Rafael Nadal says he does not see his stints at Monte Carlo, Barcelona, Rome and Madrid as preparations for the Roland Garros and that these tournaments are important for themselves.
The 14-time Grand Slam winner created history on Sunday when he became the first man in Open era to win 10 tournament titles as he decimated compatriot Albert Ramos-Vinolas 6-1, 6-3 in the title match of 2017 Monte Carlo Masters, that went on for just 76 minutes.
Nadal revealed that yesterday was a very important day in his career and that he also felt unbelievable after winning 10 titles at an "important event like Monte Carlo". With the win, the 33-year-old also became the first man to win 50 titles on clay and took his career title tally to 70.
The world number five is also on his way to 10th titles in Barcelona, starting today, and at the French Open, starting 22 May.
"I never take Monte Carlo, Barcelona, Rome, Madrid like a preparation for one tournament. These tournaments are so important for [themselves]. Then Roland Garros arrives later. Is difficult to think about Roland Garros now," Nadal said, as quoted by ESPN.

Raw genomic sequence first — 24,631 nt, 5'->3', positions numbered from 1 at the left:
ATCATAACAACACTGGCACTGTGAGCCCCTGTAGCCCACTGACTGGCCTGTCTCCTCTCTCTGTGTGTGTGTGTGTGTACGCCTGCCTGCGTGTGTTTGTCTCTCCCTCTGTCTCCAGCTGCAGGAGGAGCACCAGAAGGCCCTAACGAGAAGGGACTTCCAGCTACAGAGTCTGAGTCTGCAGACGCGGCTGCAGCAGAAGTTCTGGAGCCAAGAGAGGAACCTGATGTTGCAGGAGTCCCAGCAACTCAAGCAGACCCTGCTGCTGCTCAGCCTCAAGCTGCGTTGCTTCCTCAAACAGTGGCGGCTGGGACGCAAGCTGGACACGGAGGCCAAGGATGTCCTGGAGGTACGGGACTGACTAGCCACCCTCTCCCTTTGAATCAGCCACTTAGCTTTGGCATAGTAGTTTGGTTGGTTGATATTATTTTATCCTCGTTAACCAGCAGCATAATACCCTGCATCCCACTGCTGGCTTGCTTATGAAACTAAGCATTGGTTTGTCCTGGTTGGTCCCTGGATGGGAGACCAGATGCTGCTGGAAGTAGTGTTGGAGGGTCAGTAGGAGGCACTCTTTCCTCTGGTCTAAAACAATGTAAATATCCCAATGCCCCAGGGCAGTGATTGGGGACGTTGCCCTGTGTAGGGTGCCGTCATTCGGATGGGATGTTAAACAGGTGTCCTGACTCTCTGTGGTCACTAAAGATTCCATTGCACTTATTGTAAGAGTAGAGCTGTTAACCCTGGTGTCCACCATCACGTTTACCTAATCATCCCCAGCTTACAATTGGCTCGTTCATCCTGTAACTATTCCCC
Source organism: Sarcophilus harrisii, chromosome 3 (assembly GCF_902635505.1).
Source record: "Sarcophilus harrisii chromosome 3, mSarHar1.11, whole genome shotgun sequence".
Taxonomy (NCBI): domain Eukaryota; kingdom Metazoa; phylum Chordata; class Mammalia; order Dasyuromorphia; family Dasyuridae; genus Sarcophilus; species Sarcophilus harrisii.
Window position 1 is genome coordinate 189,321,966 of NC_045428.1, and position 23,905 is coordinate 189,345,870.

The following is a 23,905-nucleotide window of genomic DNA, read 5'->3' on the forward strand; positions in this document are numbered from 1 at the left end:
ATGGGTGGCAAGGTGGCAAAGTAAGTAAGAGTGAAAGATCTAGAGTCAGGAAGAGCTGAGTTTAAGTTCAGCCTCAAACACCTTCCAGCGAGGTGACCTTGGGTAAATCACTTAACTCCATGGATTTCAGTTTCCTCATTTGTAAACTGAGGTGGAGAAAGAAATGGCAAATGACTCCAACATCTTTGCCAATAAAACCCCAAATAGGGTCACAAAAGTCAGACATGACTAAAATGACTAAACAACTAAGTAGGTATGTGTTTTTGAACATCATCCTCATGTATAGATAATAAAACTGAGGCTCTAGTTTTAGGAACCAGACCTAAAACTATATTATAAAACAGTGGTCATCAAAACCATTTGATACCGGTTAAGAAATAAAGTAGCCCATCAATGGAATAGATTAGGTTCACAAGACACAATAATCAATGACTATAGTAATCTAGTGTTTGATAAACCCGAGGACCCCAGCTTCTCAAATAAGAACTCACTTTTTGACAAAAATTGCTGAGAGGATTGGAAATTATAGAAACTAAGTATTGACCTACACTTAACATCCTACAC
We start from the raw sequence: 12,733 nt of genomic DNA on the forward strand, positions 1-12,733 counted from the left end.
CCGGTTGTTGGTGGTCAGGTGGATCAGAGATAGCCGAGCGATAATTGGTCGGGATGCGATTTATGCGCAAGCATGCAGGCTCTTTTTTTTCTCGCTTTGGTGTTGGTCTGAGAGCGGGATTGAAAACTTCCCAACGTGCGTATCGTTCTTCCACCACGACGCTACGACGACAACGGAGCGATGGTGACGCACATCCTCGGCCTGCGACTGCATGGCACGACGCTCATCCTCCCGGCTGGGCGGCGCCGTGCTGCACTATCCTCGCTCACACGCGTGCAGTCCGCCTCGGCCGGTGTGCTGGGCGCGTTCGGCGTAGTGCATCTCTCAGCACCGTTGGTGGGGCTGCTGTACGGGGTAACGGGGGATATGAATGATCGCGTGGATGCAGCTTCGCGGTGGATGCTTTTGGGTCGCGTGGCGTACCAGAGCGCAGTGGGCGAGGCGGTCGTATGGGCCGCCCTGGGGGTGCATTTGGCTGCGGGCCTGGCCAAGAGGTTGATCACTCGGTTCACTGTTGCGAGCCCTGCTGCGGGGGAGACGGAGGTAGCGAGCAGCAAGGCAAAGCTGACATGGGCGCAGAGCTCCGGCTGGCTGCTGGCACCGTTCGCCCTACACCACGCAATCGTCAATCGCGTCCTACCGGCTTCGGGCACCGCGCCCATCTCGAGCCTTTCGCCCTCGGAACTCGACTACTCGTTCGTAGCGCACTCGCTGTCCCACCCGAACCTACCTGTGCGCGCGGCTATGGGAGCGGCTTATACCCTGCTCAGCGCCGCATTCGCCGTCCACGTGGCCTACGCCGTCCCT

"The next step is not Roland Garros. The next step is Barcelona. That is the real thing. Today is a good start of the clay court season."
After ending the 2016 season early due to wrist injury, Nadal returned to action with a stunning run at Australian Open, in which he finished as runner-up following loss to Roger Federer in a hard-fought title match. Acapulco and Miami finals appearances followed, but the Spaniard was not able to cross the final hurdles.
However, on the red dirt in Monte Carlo, Nadal looked unstoppable. He dropped a set in the opening round against Kyle Edmund but has been untroubled since then, decimating the likes of Alexander Zverev enroute to the title match, which was heavily one-sided.
"Win 10 times in such an important event like Monte Carlo is something difficult to describe the feeling. Yeah, is a little bit of luck; lot of things together should happen to make this 10th title in an event like Monte Carlo," the Spaniard added.